No Glory In War
War increases conflicts causing relationships to break revealing one’s true nature. In the historical fictional novel Three Day Road, Joseph Boyden uses the character’s Xavier and Elijah to explain how conflicts lead to devastating effects in war. The contrasting personalities and different cultural values between Xavier and Elijah, the need to be superior, and Elijah’s fixation with terminating enemies advance the plot; ultimately leading to disastrous effects on war which affects relationships.
The first clash is the cross cultural conundrum Elijah and Xavier face against each other. Elijah is seen to embrace the western side with welcome arms while Xavier finds it strange. A prime example of the western side is the use of morphine: “Just a little bit? A push to get me through, this difficult evening?” (Boyden 146). Here, Elijah is seen desperate for morphine to which Xavier, disapproves. In fact, Xavier tells Elijah that he [Elijah] will no longer have any morphine, to which Elijah dismisses later on in the novel, and becomes addicted, thus, a wedge is driven between them. Another difference is Elijah’s ability to speak English, while Xavier can not. Due to Elijah’s experiences in residential schools, Elijah learns English. As a result, Elijah finds it easier to converse with his fellow soldiers, while Xavier is seen as a social outcast. Moreover, Elijah and Xavier have different perspectives on the indigenous cultures. Xavier views the indigenous culture in high regard while Elijah views the culture distastefully. As a matter of fact, Elijah insults Xavier numerously by calling Xavier a heathen, even though he himself is indigenous. On the other hand, the attention Elijah receives drives the wedge between his relationship with Xavier further since Xavier is treated as if he invisible. Moreover, Elijah’s ability to make friends and conversation causes Xaver to feel envy.
Due to Elijah’s skill in English, Elijah receives attention from his comrades. However, Xavier does not receive any attention, giving way to jealousy and a need to compete. Since Elijah has taken the spotlight, Xavier feels that he has become “a brown ghost” (Boyden 65). Thus, Xavier has become more competitive to gain recognition for his efforts and attention. This is seen in the shooting competition where Xavier competes to be acknowledged as the best shot. Xavier is tired of being ignored and being in Elijah’s shadow, so he takes this as an opportunity to show that he is capable of the same skills of Elijah. Xavier even thinks about revealing to the other soldiers that he taught Elijah how to hunt. Moreover, when Xavier eliminates the German sniper that had been slaying Xavier and Elijah’s allies, he picks up the German’s Mauser. Here Xavier and Elijah’s are in disagreement of who uses the Mauser. Elijah tries to convince Xavier to give him the Mauser, but Xavier denies him the weapon. Furthermore, the murderous rampage Elijah fulfills himself with; along with his disappearances increases the distance between them and sets the novel for the final battle: Xavier versus Elijah.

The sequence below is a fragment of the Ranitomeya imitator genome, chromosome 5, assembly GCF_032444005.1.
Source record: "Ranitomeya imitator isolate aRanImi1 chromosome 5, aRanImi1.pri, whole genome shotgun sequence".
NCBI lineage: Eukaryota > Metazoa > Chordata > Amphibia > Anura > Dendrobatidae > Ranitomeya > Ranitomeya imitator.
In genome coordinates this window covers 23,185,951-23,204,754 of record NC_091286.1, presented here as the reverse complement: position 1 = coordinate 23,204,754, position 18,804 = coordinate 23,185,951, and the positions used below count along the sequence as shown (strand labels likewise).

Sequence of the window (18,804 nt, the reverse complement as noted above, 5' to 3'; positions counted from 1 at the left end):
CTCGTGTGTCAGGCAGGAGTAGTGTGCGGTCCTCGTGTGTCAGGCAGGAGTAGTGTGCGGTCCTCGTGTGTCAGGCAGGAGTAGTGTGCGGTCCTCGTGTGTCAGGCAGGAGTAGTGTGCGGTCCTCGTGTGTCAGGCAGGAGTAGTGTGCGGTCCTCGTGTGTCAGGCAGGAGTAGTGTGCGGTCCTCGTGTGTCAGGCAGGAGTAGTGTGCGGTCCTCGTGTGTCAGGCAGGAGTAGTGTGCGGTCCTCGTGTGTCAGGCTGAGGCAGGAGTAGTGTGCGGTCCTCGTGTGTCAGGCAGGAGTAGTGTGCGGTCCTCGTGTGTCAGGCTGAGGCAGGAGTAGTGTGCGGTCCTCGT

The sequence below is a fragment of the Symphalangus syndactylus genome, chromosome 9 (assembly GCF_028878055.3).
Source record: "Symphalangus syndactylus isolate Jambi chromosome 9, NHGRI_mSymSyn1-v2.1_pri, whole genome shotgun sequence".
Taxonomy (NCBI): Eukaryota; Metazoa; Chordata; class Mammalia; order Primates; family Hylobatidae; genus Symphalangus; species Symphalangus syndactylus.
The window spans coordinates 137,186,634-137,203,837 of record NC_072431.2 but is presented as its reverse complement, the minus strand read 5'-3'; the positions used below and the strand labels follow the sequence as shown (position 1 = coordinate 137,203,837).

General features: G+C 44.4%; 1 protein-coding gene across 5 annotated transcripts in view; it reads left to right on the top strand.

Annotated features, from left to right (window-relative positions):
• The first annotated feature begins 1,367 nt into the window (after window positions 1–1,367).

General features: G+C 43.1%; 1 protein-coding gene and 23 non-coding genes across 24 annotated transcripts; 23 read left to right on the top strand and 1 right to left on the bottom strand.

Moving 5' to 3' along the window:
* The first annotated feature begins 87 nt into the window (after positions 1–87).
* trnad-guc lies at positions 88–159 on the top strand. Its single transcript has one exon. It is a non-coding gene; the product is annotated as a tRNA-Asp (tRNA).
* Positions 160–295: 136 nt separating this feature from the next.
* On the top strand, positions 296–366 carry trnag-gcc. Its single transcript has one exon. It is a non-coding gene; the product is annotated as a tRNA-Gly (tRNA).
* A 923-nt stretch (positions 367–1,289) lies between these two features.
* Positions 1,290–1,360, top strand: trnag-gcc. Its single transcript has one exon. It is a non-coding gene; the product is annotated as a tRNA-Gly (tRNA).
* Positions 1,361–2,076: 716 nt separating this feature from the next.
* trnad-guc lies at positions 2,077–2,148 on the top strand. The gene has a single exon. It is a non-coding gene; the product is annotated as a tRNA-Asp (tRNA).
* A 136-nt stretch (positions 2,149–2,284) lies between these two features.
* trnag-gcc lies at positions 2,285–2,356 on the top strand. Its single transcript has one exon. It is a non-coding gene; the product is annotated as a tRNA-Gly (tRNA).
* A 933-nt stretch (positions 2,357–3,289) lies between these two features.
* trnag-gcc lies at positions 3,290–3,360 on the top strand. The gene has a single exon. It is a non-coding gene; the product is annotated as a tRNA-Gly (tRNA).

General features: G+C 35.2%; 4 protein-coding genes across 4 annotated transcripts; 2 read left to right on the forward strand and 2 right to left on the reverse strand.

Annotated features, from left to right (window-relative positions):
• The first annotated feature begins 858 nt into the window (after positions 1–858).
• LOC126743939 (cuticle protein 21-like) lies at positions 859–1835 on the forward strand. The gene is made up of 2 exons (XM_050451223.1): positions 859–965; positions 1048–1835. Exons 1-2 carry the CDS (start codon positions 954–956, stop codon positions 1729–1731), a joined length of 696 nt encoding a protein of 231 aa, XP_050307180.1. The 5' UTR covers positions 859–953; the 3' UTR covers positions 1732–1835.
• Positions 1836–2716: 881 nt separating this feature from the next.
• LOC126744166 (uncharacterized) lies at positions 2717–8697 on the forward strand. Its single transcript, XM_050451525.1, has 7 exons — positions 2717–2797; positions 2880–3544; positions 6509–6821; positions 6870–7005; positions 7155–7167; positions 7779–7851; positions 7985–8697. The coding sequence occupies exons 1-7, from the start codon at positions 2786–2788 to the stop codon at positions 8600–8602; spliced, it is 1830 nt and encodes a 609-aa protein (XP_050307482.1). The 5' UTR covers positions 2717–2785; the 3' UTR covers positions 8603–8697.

Elijah’s addiction to slaying German soldiers causes Xavier to be wary for him. Elijah wanders off by himself numerous times, and causes Xavier to worry for his safety as well as what he is doing. The two differ in morals as well. Xavier understands that it his duty to kill the enemy, and even prays for forgiveness after murdering. However, Elijah has become obsessed with killing, and can not come back to his normal self. Xavier realizes this through the death of a innocent woman and her child. He even scalps an enemy’s head after slaying him. Elijah tries to justify his actions by telling Xavier was in trouble, but one can tell that it was a civilian, not a soldier. As a result, Xavier tries to distance himself from Elijah and worries what to do to help him. On the other hand, Elijah’s stories of his adventures into German lines causes Xavier to realize that Elijah has become mentally unstable and must be stopped. Moreover, Xavier held suspicions that Elijah had gone Windigo from the moment Elijah offered Xavier horsemeat, which is not possible since there are no horses near. However, what truly reinforced this suspicion was the confrontation from Xavier to Elijah: “I think you did more than just kill that young soldier yesterday” (Boyden 370). Elijah does not answer the question, but insteads poses a question on his own : “Why do you say that” (Boyden 350). He then proceeds to threaten Xavier to get out of his way, which shows that the relationship between Xavier and Elijah has become fragile. Therefore, it is no surprise when Elijah tells Xavier that only one of them will survive in the battle. Furthermore, Xavier comes from a line of Windigo killers, meaning that Xavier must do what is needed of him. Xavier then takes it upon himself to eliminate Elijah, to free him from the evil Windigo spirit, and to stop further madness.
The differing and evolving characteristics between Xavier and Elijah move the plot forward concluding that war ravages relationships, which is shown with the bond between Xavier and Elijah. The dissimilarities in Xavier and Elijah’s cultures, competitive natures, and Elijah’s excessive murders are all results of the pressures war puts upon the soldiers. To put it simply, war ends in bonds breaking and causes one to reveal his or her true nature. There is no victor in war; what is left is a broken individual that has lost everything.
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